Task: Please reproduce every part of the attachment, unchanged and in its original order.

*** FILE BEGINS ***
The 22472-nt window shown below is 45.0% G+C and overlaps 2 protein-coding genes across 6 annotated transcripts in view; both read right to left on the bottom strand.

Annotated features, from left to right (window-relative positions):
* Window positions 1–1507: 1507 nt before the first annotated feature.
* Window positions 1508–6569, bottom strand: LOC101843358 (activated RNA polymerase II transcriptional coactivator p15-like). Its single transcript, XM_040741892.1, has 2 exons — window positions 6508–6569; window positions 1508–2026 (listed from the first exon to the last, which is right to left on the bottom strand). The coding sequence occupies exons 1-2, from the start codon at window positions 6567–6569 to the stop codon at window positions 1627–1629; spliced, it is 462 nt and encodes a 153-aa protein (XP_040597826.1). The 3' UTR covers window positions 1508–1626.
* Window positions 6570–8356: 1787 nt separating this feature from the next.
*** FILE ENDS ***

The 22472-nt window shown below is 45.0% G+C and overlaps 2 protein-coding genes across 6 annotated transcripts in view; both read right to left on the bottom strand.

Annotated features, from left to right (window-relative positions):
* Window positions 1–1507: 1507 nt before the first annotated feature.
* Window positions 1508–6569, bottom strand: LOC101843358 (activated RNA polymerase II transcriptional coactivator p15-like). Its single transcript, XM_040741892.1, has 2 exons — window positions 6508–6569; window positions 1508–2026 (listed from the first exon to the last, which is right to left on the bottom strand). The coding sequence occupies exons 1-2, from the start codon at window positions 6567–6569 to the stop codon at window positions 1627–1629; spliced, it is 462 nt and encodes a 153-aa protein (XP_040597826.1). The 3' UTR covers window positions 1508–1626.
* Window positions 6570–8356: 1787 nt separating this feature from the next.